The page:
Thursday, October 12, 2006

Simhat Torah (Psalms)

A Kind of a Hadran: Psalm 1

Just as on Simhat Torah we read the very end of the Torah and then turn back to its beginning, it seemed that it would be appropriate to end this series on the Psalms with a few words tying together the very last and very first psalm. Psalm 150, which we discussed not so many weeks ago (Ekev), comes at the end of a series of psalms of praise. Its key word is Halleluhu, “Praise Him,” taking us through all the various ways and instruments used to praise God through melody, ending with an ecstatic paean in which all of Creation sings His praises: “All that has breath will praise the Lord, Hallelujah!” The psalmist, overwhelmed by the greatness of God’s works, is filled with the religious impulse to do nothing but sing God’s praises, rather like the ministering angels. “Would that a man were able to pray all day long!”

Psalm 1 addresses, as it were, a rather different question: What (or who) is a good man? What is the nature of human goodness? The answer is phrased in a manner that is the very soul of simplicity: “Happy (ashrei) is the man who has not walked in the counsel of the wicked, nor stood in the path of sinners, nor sat in the company of scorners.” Rather, “his desire is in the Torah of the Lord, and he ponders His Torah day and night.” Unlike Psalms 15 and 112, which are veritable catalogues of the virtues that constitute the good man, we have here a very simple answer: happiness/blessedness consists in staying away from bad people (an image reinforced by the threefold parallelism of the opening verse: do not walk/stand/sit with the wicked/sinners/scorners), and in devoting oneself to God and to His Teaching. Incidentally, the word ashrei (“happy”) here and elsewhere is more or less synonymous with barukh (”blessed”); there is no dichotomy between “happiness” in some secular, personal, or material sense, and living an upright, religiously proper life of “blessing.”

The second part of the psalm, vv. 3-4, presents a pair of images to indicate the stability and solidity of a person who lives his life thus, as against the rootlessness of the evildoers: the righteous man is like a solidly planted tree, nourished by subterranean roots, giving its fruit in due time, whose leaf does not wither, while the wicked are like chaff, blown around in the wind. The psalm then concludes by stating that God will draw a sharp distinction between the lot of the wicked and that of the righteous.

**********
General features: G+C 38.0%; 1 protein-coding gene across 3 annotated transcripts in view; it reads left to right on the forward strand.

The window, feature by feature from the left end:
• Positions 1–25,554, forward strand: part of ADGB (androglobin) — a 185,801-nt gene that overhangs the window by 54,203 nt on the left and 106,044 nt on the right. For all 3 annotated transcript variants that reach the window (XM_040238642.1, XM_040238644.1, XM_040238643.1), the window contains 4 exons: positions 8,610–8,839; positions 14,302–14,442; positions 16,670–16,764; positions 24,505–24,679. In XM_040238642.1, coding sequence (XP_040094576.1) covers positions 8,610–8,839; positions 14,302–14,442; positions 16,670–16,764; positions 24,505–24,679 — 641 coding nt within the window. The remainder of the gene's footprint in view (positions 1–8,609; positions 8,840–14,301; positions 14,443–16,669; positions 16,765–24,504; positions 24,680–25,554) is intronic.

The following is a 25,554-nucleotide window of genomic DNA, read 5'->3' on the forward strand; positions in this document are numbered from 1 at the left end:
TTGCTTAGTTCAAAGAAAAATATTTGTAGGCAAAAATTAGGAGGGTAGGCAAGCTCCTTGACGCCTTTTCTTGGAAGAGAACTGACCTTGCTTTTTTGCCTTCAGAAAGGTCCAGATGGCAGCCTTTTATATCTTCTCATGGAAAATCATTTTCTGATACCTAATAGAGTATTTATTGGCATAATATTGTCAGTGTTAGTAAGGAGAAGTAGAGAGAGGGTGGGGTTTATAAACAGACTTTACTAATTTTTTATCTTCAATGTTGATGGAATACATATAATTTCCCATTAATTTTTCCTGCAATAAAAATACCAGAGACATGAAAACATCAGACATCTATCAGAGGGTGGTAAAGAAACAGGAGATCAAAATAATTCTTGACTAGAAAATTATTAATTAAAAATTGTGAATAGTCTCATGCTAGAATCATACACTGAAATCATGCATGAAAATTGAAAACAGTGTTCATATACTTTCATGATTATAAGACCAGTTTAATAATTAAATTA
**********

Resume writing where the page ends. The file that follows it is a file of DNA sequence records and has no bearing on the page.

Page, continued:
Interestingly, in his study on the Fifth Book of the Psalter, Michael Goulder notes an internal parallelism in the structure of Pss 105-150, and suggests that Psalm 119, the eight-fold acrostic in praise of the Law, which seemingly stands unique and alone, in fact has a “partner” in Psalm 1, the Psalter thus forming a kind of grand closed circle, “whose end is rooted in its beginning and its beginning in its end.” In fact, 1 and 119 are among the few psalms that explicitly refer to the Torah by name; the only other that comes to mind is Psalm 19, which contrasts God’s works in nature {“the heavens tell the praise of the Lord”) and in the Torah (“the Torah of God is perfect…”). Interestingly enough, Pss 1 and 119 also both begin with the word ashrei, “happy” or “blessed.”

Turning back from the lyrical ecstasy of 150 to the sober piety and ethics of Psalm 1, I am strangely reminded of what I once heard described as the two basic themes of Hasidism: the mystical feeling that “everything is God” (Habad) and the ethical imperative that “one needs to work on oneself,” that simply becoming a mensch is the a lifelong job (Psyshcha). This is also the message of the final chapter of Rambam’s Guide for the Perplexed: the “knowledge of God” that is the ultimate, involves both philosophical knowledge of theology, and the turning back into the world “to do justice and righteousness”—in brief, being a good, decent human being.


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